Size Matters: Small Mutual Funds Outperform Larger Peers

Fund inflows reduce returns of management team

Fund size has a negative effect on average mutual funds’ performance. Chen, Hong, Huang and Kubik’s 2004 study and a 2008 study they conducted with Yan show that mutual funds with lower assets under management outperform competitors with larger asset bases. A study by Berk and Green done in 2004 suggests that higher inflows hinder excess returns depending on chosen benchmark.

David Blake, Tristan Caulfield, Christos Loannidis and Ian Tonks in their June 2014 discussion paper measure effects of fund size, fund family size, bid-ask spread and management charges on performance. Their sample is comprised of 561 UK domestic equity mutual funds and returns are measured over 129 months from January 1998 to September 2008.

Voss Capital is betting on a housing market boom

Housing MarketThe Voss Value Fund was up 4.09% net for the second quarter, while the Voss Value Offshore Fund was up 3.93%. The Russell 2000 returned 25.42%, the Russell 2000 Value returned 18.24%, and the S&P 500 gained 20.54%. In July, the funds did much better with a return of 15.25% for the Voss Value Fund Read More

Source: Pensions Institute Discussion Paper PI-1405

When Blake, Caulfield, Loannidis and Tonks consider size in their model, they find that excess returns are either negative or zero. This confirms 2004 findings by Chen, Hong, Huang and Kubik. It is probable that executing trades in batches to minimize effect on markets is hindering performance. To enhance returns to investors, funds can be split when they reach a certain size.

Education level of fund manager affects performance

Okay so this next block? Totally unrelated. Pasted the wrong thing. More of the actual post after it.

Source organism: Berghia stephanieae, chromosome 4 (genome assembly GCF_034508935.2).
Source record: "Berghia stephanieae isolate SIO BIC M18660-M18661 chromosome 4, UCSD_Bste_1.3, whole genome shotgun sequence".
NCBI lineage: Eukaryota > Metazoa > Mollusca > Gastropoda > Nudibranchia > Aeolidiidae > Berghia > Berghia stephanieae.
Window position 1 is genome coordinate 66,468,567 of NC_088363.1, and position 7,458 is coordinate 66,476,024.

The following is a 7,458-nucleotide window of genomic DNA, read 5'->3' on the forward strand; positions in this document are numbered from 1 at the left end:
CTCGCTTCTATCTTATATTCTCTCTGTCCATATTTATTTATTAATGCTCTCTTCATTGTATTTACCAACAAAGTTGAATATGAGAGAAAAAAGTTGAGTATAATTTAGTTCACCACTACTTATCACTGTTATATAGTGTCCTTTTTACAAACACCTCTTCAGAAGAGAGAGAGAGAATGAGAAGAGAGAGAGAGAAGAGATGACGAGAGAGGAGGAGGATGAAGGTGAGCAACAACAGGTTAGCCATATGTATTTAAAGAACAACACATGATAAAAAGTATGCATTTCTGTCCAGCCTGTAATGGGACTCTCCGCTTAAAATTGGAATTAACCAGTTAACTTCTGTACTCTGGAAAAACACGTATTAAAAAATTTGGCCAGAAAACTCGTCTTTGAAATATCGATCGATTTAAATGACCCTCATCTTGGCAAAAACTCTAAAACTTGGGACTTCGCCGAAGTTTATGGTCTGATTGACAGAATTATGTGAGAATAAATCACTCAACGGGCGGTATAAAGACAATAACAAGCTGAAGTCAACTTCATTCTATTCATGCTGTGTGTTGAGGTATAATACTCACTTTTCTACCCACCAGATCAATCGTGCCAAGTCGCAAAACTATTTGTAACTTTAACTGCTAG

Chevalier and Ellison show in their 1999 study that a fund’s manager educational level may account for performance differences among funds. Educational level is measured by the quality of university the manager attended and degree attained.

Manager changes dampen returns

Khorana’s 1996 study and Chevalier and Ellison’s 1999 study show that management changes have a negative effect on fund performance. If a top fund manager moves to a larger fund within the same organization or to another fund family, it reduces performance of the fund they left.

Degree of fund diversification within fund family reduces returns

According to Massa’s 2003 study, fund families that house mutual funds with different investment objectives are trying to differentiate their offerings. The study finds that such product differentiation hinders returns.

Blake, Caulfield, Loannidis and Tonks measure fund family size in terms of assets under management. They find that a higher assets under management under a given fund family reduces returns. Since fund families with more product offerings tend to have higher assets under management, findings are consistent with Massa’s 2003 study.

Mutual funds do not outperform net of fees

Blake, Caulfield, Loannidis and Tonks note in their June 2014 working paper that equally weighted monthly gross mutual fund return is 0.45% compared with the average monthly return of 0.36% for the FT All Share Index. The average net of fee return is 0.35%. The average monthly management fee is 0.11%. The results show that fund managers on average do not outperform an index net of fees between January 1998 and September 2008.

The full study can be found here wp1405